Category: Baby Names Popularity
By Esmeralda Rocha
While we wait (months and months!) for the US and other countries to release their official naming statistics, we can start right here within the Nameberry family and take a look at the babies that YOU named last year!
Nameberry readers love a wider variety of names than the general population (no surprises) – so while tried-and-true traditional English names like Sally, James, Anne and Henry were all loved and chosen, we also saw some stunning off-the-grid picks such as Yves, Pomeline, Atlas, Kaveh, Bardou, Eero and Salomea.
By Eleanor Nickerson
It’s time once again to look back at the most prevalent trends that have influenced baby names in Britain in 2017.
HOT SOUNDS OF 2017: OR and WIL
For girls, the hottest vowel sound has been O this year in the UK, especially if it made up the “or” sound. Notable this year are Aurora, Orla, Cora, Flora and Victoria and I’ve also got my eye on Nora and Nola to rise.
For boys, the Wil names have proven a hit this year. The evergreen William is always in style, but this year, vintage Wilfred has also been making a big comeback to the limelight since it fell out of favour in the 1930s.
Not insignificantly, cuddly Wilbur has also been popping up in several birth announcements this year.
By Linda Rosenkrantz
What were the most noteworthy names of the year? To pick the Top 10, we looked at not only baby names, but beyond to include the names that had a significant impact on the culture. So here are our top selections–some representative of major trends–along with a few others that slipstreamed in their wake
2017 was clearly the year of fierce boys’ names, embodied by a menagerie of wild animal names that were domesticated onto birth certificates. Bears were the leaders of the pack, ranking at Number 133 on Nameberry (and in the Top 10 for dogs). Bear seemed like a surprising pick when Alicia Silverstone named her son Bear Blu in 2011, but it became gradually normalized when there were bear cubs in the cribs of other celebs like Kate Winslet and Liam Payne. Also in this once aggressive animal category are Wolf (208 on Nameberry) and the fast-rising Fox, which entered the US Top 800 last year.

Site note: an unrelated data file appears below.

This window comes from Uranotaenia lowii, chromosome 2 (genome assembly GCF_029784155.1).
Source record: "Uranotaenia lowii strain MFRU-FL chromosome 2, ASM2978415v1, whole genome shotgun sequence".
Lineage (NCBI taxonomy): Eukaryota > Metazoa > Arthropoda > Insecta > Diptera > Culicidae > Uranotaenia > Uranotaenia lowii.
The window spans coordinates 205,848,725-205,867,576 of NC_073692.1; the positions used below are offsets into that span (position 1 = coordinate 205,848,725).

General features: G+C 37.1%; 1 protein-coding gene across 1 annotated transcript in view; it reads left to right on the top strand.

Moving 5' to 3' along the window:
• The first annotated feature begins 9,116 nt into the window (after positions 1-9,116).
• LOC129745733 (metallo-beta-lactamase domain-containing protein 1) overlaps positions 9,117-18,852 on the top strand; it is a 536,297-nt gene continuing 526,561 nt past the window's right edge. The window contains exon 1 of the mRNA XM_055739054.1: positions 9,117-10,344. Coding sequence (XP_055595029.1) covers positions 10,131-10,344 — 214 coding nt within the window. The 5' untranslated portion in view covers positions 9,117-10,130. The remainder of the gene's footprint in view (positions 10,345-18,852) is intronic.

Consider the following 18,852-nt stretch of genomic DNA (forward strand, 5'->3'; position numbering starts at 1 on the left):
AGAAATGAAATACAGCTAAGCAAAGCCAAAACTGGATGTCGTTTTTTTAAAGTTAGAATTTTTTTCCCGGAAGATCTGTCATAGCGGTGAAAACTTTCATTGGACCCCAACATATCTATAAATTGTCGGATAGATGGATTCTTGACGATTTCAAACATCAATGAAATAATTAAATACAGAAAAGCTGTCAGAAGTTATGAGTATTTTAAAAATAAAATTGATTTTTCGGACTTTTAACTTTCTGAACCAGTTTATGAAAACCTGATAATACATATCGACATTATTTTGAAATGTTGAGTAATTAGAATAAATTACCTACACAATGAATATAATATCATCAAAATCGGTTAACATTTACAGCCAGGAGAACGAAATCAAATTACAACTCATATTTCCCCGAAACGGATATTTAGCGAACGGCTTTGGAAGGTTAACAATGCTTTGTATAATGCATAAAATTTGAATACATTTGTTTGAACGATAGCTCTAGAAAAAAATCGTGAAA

Before we dive in, have you seen our top names of 2017? These are the names that have been the most looked-at this year. A few highlights: Atticus rose to the top spot for boys, and Olivia held the girls’ title for a second year. New to the top 10 are Cora, Maia, Amara, Theodore, Jasper and Henry. Did you help to send any of them up the charts?
In a stunning upset, the ancient boys’ name Atticus has jumped to the top of Nameberry’s baby name popularity list for 2017.
While girls’ names conventionally move up and down the fashion ladder more quickly, this year’s Nameberry list is more volatile on the boys’ side, with more new entries in the count of Top 1000 names and more names making dramatic shifts up or down the ladder
That’s evidence of a sea change in how parents choose names for their sons, moving away from family names and traditional male choices and judging boys’ names the same way they do girls’, with style the driving factor.
Nameberry’s popular names list measures which names attract the largest share of our nearly 250 million page views, versus how many babies actually receive that name. It’s a gauge of parents’ interest in baby names and a predictor of which names will become more popular in the future.
Three new names vaulted onto the Top Ten this year for each gender: Cora, Maia, and Amara for girls, and Theodore, Jasper, and Henry for boys. Maia is the most surprising newcomer to the group, also new to the Nameberry Top 100 and on the US Top 1000 for only a decade.
Here is the complete Top Ten baby names for each gender.